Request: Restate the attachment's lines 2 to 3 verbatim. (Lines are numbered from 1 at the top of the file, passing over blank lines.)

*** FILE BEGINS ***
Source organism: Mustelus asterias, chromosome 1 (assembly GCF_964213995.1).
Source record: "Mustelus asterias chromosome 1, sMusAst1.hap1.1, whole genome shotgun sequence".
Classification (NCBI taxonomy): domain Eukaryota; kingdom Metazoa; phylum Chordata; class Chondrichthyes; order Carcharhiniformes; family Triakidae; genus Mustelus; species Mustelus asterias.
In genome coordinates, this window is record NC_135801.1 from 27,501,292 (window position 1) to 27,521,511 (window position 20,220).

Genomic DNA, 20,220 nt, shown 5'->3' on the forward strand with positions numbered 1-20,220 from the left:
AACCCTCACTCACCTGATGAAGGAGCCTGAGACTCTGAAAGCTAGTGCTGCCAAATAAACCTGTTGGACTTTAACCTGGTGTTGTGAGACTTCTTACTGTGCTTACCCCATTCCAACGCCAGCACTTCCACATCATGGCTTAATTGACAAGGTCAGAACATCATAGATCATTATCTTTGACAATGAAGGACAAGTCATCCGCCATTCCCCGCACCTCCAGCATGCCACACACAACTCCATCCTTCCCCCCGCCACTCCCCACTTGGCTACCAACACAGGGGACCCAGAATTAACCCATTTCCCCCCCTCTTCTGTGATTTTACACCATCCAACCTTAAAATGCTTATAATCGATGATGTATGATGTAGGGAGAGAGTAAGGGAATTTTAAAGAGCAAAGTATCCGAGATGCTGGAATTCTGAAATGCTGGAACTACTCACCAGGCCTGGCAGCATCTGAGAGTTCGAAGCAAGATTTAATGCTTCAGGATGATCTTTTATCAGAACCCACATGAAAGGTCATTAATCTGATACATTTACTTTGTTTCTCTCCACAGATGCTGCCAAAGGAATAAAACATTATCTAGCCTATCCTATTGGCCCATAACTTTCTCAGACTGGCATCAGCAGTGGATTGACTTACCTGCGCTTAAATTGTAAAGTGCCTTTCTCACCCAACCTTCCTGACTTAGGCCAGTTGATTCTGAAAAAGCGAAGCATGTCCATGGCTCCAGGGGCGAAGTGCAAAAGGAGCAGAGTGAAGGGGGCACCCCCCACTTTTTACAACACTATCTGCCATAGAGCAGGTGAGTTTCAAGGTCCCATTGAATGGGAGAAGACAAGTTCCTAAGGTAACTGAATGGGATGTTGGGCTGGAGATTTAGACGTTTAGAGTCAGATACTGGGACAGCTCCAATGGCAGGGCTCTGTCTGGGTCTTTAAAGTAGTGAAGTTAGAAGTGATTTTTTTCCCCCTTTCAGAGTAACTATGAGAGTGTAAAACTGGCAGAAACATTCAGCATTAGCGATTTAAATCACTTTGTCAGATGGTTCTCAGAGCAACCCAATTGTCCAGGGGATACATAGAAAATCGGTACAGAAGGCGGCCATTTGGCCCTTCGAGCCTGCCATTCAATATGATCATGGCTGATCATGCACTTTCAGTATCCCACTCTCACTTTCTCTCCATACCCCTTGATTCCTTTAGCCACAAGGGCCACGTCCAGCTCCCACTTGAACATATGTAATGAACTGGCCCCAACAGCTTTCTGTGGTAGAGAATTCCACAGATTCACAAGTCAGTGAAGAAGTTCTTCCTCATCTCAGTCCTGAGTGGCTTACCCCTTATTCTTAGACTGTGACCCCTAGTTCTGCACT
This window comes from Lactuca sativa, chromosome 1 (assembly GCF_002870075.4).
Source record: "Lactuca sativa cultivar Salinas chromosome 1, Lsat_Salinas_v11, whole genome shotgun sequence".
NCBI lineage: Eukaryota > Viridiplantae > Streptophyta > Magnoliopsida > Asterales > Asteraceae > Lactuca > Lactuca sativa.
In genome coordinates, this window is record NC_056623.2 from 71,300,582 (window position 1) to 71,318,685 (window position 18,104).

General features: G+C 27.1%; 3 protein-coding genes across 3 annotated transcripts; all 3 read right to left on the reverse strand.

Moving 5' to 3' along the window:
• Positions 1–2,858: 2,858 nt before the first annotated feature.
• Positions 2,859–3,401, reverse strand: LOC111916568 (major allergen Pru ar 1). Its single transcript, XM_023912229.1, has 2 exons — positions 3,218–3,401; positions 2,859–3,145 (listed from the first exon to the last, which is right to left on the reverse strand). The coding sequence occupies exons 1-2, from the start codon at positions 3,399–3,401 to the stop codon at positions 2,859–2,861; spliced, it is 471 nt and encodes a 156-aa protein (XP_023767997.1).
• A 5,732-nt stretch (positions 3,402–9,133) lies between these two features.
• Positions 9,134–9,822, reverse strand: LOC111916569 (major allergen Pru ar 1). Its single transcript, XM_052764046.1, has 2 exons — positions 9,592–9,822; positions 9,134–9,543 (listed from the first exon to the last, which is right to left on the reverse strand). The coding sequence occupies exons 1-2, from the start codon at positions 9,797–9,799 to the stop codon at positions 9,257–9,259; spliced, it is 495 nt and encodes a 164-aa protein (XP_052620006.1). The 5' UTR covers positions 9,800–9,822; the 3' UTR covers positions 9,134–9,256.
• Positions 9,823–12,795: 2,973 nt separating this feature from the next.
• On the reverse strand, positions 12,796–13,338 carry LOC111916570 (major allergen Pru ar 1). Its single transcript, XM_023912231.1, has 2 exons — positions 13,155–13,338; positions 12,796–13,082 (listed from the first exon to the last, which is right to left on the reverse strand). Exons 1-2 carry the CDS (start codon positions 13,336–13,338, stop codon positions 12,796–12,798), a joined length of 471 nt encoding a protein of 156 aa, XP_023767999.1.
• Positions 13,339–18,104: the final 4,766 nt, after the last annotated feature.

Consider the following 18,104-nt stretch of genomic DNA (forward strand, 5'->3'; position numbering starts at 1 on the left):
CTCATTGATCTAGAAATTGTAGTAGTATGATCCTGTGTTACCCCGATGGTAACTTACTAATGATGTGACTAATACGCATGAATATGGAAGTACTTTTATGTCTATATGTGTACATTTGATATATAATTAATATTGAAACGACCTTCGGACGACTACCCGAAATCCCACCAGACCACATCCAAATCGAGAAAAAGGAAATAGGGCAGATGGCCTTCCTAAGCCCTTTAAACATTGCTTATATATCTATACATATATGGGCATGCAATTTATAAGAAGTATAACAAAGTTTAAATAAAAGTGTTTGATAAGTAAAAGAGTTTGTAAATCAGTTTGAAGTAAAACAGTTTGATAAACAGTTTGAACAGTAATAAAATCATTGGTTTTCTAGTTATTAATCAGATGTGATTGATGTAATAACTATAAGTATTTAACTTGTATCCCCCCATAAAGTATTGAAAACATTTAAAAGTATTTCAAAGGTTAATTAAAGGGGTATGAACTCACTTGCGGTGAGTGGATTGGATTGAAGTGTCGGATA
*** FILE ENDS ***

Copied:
Source record: "Mustelus asterias chromosome 1, sMusAst1.hap1.1, whole genome shotgun sequence".
Classification (NCBI taxonomy): domain Eukaryota; kingdom Metazoa; phylum Chordata; class Chondrichthyes; order Carcharhiniformes; family Triakidae; genus Mustelus; species Mustelus asterias.